February 1 - April 17, 2011 
Free with Museum admission
Joseph Urban was a prolific and innovative Gilded Age illustrator, designer, architect, and one of the most significant set designers of the early 20th century. The New York Herald-Tribune observed, “did more than any other man to revolutionize the American sense of design … He had a feeling for color and material so original that they did much to remake the American stage, revitalize American architecture and contribute a new impetus to American industrial design.”

Urban received his first architectural commission at age 19 when he was selected to design the new wing of the Abdin Palace in Cairo. He became known around the world for his innovative and unprecedented use of color, his pointillist technique, and his sensuous and decorative use of line. He designed buildings throughout the world from Esterhazy Castle in Hungary to the Ziegfeld Theatre in New York. Urban’s legacy in Palm Beach are his iconic buildings, Mar-A-Lago, the Paramount Theater, and the Bath and Tennis Club. This exhibition will explore Urban’s impressive body of work and celebrate this highly original designer of the late 19th and early 20th centuries. The exhibit includes rarely seen objects that have been archived for more than 90 years, including the only surviving copies of Urban's elevations of the Mar-a-Lago estate, and the only surviving rendering of the demolished Oasis Club. A highlight of the exhibit will be the recreation of the Wiener Werkstätte Showroom in New York.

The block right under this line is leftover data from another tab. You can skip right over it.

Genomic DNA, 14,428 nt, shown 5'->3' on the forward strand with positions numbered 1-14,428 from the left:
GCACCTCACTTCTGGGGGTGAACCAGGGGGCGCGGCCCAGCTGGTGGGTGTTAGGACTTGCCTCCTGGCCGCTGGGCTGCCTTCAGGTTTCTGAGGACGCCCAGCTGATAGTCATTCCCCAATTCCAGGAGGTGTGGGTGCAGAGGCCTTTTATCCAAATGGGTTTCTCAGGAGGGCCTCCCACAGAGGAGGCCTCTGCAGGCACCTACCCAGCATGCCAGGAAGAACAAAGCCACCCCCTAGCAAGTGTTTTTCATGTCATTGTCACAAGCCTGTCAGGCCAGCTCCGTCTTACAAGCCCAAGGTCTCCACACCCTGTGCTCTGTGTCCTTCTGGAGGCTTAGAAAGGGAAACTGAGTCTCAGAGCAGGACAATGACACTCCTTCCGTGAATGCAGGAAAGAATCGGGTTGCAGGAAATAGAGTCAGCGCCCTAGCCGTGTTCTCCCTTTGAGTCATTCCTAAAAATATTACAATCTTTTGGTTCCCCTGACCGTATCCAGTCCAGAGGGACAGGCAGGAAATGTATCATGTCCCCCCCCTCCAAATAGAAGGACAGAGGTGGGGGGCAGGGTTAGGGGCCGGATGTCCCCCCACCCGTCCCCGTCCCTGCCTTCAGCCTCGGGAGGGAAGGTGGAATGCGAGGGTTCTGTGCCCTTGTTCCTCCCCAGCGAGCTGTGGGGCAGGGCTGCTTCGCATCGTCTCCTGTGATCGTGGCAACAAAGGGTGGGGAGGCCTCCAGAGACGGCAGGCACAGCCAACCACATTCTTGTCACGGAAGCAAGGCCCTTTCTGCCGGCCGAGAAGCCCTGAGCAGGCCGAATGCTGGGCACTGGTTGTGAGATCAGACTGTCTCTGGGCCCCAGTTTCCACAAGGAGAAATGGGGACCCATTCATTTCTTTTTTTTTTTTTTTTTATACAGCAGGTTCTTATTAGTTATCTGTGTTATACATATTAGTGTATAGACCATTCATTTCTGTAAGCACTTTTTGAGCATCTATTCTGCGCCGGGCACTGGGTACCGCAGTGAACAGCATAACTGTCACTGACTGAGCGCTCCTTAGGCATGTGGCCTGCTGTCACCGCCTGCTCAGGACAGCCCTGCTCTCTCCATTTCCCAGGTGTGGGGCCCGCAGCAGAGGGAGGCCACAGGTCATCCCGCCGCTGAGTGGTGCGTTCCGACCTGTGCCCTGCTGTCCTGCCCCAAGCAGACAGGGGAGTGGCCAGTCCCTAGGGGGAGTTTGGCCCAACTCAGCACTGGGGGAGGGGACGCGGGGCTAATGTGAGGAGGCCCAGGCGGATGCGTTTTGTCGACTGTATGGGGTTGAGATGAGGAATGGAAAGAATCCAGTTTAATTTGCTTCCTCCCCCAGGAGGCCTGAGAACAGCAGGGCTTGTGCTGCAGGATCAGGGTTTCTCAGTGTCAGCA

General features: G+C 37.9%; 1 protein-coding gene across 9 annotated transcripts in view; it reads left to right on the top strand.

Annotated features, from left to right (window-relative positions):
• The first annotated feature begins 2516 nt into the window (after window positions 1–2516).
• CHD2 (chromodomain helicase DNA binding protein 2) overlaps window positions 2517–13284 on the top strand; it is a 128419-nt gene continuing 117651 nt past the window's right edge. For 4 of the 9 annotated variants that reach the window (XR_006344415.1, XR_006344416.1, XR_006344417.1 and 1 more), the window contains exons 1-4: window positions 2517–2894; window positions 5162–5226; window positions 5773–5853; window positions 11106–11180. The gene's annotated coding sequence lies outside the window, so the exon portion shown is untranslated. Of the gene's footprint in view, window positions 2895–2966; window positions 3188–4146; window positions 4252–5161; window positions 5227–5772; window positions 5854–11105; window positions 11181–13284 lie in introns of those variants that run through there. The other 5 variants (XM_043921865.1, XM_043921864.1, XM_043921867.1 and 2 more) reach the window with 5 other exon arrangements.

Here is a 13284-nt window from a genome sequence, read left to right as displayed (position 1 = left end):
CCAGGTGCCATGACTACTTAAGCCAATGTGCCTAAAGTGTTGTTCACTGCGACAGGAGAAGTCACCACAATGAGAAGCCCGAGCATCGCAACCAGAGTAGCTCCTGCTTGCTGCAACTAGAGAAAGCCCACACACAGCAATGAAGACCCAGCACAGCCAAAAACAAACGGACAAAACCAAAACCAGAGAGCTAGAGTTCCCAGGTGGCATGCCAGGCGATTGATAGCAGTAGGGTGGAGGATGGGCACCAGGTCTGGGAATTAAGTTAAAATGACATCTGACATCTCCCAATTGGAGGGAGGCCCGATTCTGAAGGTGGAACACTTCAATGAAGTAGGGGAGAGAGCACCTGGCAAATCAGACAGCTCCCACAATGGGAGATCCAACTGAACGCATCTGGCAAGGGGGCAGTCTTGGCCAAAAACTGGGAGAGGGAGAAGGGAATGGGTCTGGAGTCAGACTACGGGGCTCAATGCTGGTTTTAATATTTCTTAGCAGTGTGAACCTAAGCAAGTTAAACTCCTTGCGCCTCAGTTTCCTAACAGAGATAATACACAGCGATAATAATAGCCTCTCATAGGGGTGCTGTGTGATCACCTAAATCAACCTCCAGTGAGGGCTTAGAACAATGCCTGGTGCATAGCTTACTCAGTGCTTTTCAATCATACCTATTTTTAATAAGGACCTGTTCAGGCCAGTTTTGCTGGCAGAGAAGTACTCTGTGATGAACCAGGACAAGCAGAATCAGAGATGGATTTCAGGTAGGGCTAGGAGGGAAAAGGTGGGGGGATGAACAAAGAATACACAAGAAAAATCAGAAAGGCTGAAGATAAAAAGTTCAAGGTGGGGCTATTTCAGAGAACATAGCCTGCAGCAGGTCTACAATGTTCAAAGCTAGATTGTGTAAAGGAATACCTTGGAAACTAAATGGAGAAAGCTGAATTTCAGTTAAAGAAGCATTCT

The primary lender to the exhibition will be the Joseph Urban Collection, Rare Book and Manuscript Library, Columbia University, with a variety of important objects lent by: bel etage, Wolfgang Bauer, Vienna; Detroit Institute of Arts; Galerie St. Etienne, New York; Hillwood Estate, Museum & Gardens; the Mar-a-Lago Club; the Metropolitan Museum of Art; Alan Moss; and several private collectors.

There are various events held in conjunction with the exhibition, including: a Gallery Talk with biographer John Loring, a Children's Exhibit Activitiy, and a movie screening of Little old New York in the Museum's Grand Ballroom.

"This is an intimidating show, the kind that leaves one speechless because the best thing one could say would still do a lame job of describing the works. As you walk the show, keep in mind that before you is not just an artist who took on every project that came his way but one who delivered, extraordinarily, again and again and again."

  • Gretel Sarmiento, Palm Beach ArtsPaper.

Sponsored by:

 NorthernTrustLowres_000   Sir-Thomas-Moore        pbplogo